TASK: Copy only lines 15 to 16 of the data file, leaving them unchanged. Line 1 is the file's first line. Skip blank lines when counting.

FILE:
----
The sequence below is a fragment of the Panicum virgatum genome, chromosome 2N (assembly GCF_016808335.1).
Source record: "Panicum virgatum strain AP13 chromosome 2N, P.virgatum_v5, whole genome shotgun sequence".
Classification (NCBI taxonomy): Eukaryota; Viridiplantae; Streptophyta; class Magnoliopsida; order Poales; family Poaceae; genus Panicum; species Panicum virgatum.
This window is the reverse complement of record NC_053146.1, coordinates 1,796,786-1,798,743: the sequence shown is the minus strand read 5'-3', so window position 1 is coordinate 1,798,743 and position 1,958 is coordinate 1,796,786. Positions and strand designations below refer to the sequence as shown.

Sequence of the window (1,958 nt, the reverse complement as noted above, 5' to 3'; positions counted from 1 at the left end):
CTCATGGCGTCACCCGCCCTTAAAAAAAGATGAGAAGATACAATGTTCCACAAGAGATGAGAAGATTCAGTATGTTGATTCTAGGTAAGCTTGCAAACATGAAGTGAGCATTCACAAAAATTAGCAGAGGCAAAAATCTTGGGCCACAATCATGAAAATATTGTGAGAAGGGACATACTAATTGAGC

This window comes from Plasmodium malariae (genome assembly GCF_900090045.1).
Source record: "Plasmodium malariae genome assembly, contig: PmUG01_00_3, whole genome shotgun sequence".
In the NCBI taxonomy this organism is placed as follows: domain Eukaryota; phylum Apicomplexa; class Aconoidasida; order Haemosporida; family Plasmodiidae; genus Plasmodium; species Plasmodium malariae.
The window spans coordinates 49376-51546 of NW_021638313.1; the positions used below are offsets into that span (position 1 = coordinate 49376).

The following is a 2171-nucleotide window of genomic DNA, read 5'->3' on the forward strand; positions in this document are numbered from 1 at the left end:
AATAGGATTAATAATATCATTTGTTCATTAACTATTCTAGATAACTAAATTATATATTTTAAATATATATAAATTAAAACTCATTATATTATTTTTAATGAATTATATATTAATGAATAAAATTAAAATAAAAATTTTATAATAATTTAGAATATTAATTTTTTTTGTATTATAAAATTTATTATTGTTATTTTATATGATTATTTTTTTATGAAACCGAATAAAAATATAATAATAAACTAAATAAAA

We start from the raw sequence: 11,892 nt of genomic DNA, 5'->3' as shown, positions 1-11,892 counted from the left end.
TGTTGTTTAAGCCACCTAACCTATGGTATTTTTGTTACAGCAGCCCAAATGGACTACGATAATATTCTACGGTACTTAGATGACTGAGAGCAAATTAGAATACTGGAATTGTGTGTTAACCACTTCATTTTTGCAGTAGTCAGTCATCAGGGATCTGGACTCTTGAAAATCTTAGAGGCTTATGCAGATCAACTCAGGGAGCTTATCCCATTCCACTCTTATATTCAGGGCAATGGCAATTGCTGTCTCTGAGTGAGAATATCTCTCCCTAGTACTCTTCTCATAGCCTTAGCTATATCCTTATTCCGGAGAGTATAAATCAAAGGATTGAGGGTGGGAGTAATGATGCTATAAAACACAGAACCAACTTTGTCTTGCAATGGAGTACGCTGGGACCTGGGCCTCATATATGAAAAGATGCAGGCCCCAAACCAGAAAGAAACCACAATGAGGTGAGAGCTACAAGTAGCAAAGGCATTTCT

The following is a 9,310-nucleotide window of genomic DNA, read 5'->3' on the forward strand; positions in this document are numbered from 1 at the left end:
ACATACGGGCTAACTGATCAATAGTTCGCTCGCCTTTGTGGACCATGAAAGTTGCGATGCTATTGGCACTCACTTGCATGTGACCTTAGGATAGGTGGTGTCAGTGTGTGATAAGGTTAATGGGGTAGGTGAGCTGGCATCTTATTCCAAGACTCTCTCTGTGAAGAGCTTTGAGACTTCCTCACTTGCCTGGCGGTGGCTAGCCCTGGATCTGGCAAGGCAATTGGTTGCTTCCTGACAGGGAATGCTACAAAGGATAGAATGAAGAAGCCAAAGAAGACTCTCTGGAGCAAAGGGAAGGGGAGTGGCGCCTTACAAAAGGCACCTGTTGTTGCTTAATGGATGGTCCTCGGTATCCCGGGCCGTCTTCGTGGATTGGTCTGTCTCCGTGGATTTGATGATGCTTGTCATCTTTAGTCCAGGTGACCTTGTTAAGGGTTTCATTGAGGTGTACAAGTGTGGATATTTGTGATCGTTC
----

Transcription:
The following is a 9,310-nucleotide window of genomic DNA, read 5'->3' on the forward strand; positions in this document are numbered from 1 at the left end:
ACATACGGGCTAACTGATCAATAGTTCGCTCGCCTTTGTGGACCATGAAAGTTGCGATGCTATTGGCACTCACTTGCATGTGACCTTAGGATAGGTGGTGTCAGTGTGTGATAAGGTTAATGGGGTAGGTGAGCTGGCATCTTATTCCAAGACTCTCTCTGTGAAGAGCTTTGAGACTTCCTCACTTGCCTGGCGGTGGCTAGCCCTGGATCTGGCAAGGCAATTGGTTGCTTCCTGACAGGGAATGCTACAAAGGATAGAATGAAGAAGCCAAAGAAGACTCTCTGGAGCAAAGGGAAGGGGAGTGGCGCCTTACAAAAGGCACCTGTTGTTGCTTAATGGATGGTCCTCGGTATCCCGGGCCGTCTTCGTGGATTGGTCTGTCTCCGTGGATTTGATGATGCTTGTCATCTTTAGTCCAGGTGACCTTGTTAAGGGTTTCATTGAGGTGTACAAGTGTGGATATTTGTGATCGTTC